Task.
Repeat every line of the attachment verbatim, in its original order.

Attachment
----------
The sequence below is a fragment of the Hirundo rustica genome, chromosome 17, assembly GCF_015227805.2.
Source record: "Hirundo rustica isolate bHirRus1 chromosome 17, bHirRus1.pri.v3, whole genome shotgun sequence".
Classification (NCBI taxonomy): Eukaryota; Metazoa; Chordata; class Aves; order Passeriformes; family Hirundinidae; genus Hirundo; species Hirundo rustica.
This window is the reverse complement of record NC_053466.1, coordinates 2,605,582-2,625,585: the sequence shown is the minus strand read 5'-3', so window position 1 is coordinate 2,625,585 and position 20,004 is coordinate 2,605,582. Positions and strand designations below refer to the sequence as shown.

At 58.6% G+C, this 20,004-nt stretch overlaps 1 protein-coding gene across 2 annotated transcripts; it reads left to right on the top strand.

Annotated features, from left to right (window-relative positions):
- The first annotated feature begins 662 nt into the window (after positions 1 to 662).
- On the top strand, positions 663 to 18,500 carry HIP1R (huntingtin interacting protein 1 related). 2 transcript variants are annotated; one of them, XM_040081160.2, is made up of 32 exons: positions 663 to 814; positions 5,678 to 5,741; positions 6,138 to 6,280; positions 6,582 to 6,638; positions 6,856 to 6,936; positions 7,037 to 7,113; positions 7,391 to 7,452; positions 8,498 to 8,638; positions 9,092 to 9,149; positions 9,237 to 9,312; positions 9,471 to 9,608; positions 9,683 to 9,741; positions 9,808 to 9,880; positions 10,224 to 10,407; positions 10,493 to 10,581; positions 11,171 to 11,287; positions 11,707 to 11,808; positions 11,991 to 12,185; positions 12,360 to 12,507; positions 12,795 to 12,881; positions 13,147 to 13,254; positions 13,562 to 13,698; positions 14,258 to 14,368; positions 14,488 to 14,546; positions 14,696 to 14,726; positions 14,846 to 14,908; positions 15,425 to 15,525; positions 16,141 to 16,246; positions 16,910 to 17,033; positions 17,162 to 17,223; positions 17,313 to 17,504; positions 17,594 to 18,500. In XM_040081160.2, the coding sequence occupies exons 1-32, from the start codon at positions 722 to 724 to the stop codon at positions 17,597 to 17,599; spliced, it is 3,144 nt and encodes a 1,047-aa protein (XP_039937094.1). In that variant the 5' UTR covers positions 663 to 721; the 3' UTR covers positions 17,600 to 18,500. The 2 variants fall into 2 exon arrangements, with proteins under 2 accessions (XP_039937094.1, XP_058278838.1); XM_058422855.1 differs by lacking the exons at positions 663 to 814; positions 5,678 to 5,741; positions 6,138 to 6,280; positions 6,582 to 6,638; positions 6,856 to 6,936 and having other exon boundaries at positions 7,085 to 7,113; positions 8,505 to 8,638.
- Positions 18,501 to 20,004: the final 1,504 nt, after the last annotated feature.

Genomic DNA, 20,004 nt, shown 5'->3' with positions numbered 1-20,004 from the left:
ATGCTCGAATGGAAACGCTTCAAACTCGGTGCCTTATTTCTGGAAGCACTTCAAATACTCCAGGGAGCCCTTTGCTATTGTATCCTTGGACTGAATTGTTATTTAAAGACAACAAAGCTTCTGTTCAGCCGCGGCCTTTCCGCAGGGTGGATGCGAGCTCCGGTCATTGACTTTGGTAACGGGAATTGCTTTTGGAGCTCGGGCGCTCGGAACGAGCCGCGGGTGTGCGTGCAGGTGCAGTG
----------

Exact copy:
The sequence below is a fragment of the Hirundo rustica genome, chromosome 17, assembly GCF_015227805.2.
Source record: "Hirundo rustica isolate bHirRus1 chromosome 17, bHirRus1.pri.v3, whole genome shotgun sequence".
Classification (NCBI taxonomy): Eukaryota; Metazoa; Chordata; class Aves; order Passeriformes; family Hirundinidae; genus Hirundo; species Hirundo rustica.
This window is the reverse complement of record NC_053466.1, coordinates 2,605,582-2,625,585: the sequence shown is the minus strand read 5'-3', so window position 1 is coordinate 2,625,585 and position 20,004 is coordinate 2,605,582. Positions and strand designations below refer to the sequence as shown.

At 58.6% G+C, this 20,004-nt stretch overlaps 1 protein-coding gene across 2 annotated transcripts; it reads left to right on the top strand.

Annotated features, from left to right (window-relative positions):
- The first annotated feature begins 662 nt into the window (after positions 1 to 662).
- On the top strand, positions 663 to 18,500 carry HIP1R (huntingtin interacting protein 1 related). 2 transcript variants are annotated; one of them, XM_040081160.2, is made up of 32 exons: positions 663 to 814; positions 5,678 to 5,741; positions 6,138 to 6,280; positions 6,582 to 6,638; positions 6,856 to 6,936; positions 7,037 to 7,113; positions 7,391 to 7,452; positions 8,498 to 8,638; positions 9,092 to 9,149; positions 9,237 to 9,312; positions 9,471 to 9,608; positions 9,683 to 9,741; positions 9,808 to 9,880; positions 10,224 to 10,407; positions 10,493 to 10,581; positions 11,171 to 11,287; positions 11,707 to 11,808; positions 11,991 to 12,185; positions 12,360 to 12,507; positions 12,795 to 12,881; positions 13,147 to 13,254; positions 13,562 to 13,698; positions 14,258 to 14,368; positions 14,488 to 14,546; positions 14,696 to 14,726; positions 14,846 to 14,908; positions 15,425 to 15,525; positions 16,141 to 16,246; positions 16,910 to 17,033; positions 17,162 to 17,223; positions 17,313 to 17,504; positions 17,594 to 18,500. In XM_040081160.2, the coding sequence occupies exons 1-32, from the start codon at positions 722 to 724 to the stop codon at positions 17,597 to 17,599; spliced, it is 3,144 nt and encodes a 1,047-aa protein (XP_039937094.1). In that variant the 5' UTR covers positions 663 to 721; the 3' UTR covers positions 17,600 to 18,500. The 2 variants fall into 2 exon arrangements, with proteins under 2 accessions (XP_039937094.1, XP_058278838.1); XM_058422855.1 differs by lacking the exons at positions 663 to 814; positions 5,678 to 5,741; positions 6,138 to 6,280; positions 6,582 to 6,638; positions 6,856 to 6,936 and having other exon boundaries at positions 7,085 to 7,113; positions 8,505 to 8,638.
- Positions 18,501 to 20,004: the final 1,504 nt, after the last annotated feature.

Genomic DNA, 20,004 nt, shown 5'->3' with positions numbered 1-20,004 from the left:
ATGCTCGAATGGAAACGCTTCAAACTCGGTGCCTTATTTCTGGAAGCACTTCAAATACTCCAGGGAGCCCTTTGCTATTGTATCCTTGGACTGAATTGTTATTTAAAGACAACAAAGCTTCTGTTCAGCCGCGGCCTTTCCGCAGGGTGGATGCGAGCTCCGGTCATTGACTTTGGTAACGGGAATTGCTTTTGGAGCTCGGGCGCTCGGAACGAGCCGCGGGTGTGCGTGCAGGTGCAGTG